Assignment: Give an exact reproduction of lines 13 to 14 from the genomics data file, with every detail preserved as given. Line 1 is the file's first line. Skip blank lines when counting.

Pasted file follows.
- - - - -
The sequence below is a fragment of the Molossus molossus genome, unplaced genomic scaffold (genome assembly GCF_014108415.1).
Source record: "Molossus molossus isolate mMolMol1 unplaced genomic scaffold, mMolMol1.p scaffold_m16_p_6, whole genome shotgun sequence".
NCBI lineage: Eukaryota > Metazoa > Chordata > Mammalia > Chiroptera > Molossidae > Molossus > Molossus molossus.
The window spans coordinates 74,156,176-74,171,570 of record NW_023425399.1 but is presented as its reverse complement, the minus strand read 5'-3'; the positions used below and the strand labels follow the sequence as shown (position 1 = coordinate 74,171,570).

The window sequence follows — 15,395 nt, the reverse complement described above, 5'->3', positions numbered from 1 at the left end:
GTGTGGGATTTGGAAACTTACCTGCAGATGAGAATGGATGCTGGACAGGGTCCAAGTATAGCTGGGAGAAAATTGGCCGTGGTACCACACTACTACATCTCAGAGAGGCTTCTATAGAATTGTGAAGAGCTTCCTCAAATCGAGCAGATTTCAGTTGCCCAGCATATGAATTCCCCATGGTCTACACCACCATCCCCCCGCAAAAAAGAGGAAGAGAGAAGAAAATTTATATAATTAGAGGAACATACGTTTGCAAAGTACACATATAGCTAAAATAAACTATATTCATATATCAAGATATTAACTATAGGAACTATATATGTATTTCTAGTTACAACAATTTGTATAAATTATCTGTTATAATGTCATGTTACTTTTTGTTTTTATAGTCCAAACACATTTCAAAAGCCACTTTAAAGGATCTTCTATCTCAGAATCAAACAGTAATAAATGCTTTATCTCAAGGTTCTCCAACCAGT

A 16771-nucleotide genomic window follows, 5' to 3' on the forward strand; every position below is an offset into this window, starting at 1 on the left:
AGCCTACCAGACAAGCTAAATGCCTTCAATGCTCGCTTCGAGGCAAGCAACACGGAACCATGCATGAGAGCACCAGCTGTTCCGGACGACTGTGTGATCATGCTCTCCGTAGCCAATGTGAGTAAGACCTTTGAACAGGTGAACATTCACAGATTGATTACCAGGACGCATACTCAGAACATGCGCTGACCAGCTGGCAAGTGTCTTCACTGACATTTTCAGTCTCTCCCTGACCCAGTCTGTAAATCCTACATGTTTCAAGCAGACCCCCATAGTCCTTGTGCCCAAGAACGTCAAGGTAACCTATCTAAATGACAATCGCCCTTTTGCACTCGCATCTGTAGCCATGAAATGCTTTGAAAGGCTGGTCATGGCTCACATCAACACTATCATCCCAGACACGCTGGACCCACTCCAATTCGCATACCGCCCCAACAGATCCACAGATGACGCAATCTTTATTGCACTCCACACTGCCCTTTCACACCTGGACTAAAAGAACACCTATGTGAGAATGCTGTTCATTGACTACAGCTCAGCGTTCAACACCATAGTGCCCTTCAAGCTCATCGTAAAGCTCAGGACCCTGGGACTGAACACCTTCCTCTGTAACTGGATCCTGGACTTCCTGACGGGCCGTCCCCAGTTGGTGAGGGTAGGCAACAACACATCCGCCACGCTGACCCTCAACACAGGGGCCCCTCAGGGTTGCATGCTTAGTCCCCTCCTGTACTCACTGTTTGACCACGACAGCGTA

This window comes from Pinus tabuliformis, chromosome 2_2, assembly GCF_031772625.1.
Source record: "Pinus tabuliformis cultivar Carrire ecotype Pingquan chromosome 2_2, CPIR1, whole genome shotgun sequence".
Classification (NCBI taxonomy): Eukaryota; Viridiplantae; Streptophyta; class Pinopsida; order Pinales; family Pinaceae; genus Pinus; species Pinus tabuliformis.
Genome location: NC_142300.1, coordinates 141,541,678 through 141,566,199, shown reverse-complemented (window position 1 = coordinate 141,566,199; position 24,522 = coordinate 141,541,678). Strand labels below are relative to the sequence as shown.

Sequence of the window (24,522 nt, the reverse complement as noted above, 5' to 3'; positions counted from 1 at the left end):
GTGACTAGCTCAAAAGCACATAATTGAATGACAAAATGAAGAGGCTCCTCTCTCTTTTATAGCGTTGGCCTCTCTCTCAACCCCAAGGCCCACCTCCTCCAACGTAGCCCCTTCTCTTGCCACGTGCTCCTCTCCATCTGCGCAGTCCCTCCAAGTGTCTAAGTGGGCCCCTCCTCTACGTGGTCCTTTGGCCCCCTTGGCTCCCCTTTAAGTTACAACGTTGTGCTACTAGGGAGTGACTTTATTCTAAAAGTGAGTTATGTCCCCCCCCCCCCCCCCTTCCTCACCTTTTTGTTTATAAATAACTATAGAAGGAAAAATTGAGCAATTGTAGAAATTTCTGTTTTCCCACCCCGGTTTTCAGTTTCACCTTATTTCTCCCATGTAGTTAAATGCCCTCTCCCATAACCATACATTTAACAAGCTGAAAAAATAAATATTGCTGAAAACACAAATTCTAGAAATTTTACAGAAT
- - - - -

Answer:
Sequence of the window (24,522 nt, the reverse complement as noted above, 5' to 3'; positions counted from 1 at the left end):
GTGACTAGCTCAAAAGCACATAATTGAATGACAAAATGAAGAGGCTCCTCTCTCTTTTATAGCGTTGGCCTCTCTCTCAACCCCAAGGCCCACCTCCTCCAACGTAGCCCCTTCTCTTGCCACGTGCTCCTCTCCATCTGCGCAGTCCCTCCAAGTGTCTAAGTGGGCCCCTCCTCTACGTGGTCCTTTGGCCCCCTTGGCTCCCCTTTAAGTTACAACGTTGTGCTACTAGGGAGTGACTTTATTCTAAAAGTGAGTTATGTCCCCCCCCCCCCCCCCTTCCTCACCTTTTTGTTTATAAATAACTATAGAAGGAAAAATTGAGCAATTGTAGAAATTTCTGTTTTCCCACCCCGGTTTTCAGTTTCACCTTATTTCTCCCATGTAGTTAAATGCCCTCTCCCATAACCATACATTTAACAAGCTGAAAAAATAAATATTGCTGAAAACACAAATTCTAGAAATTTTACAGAAT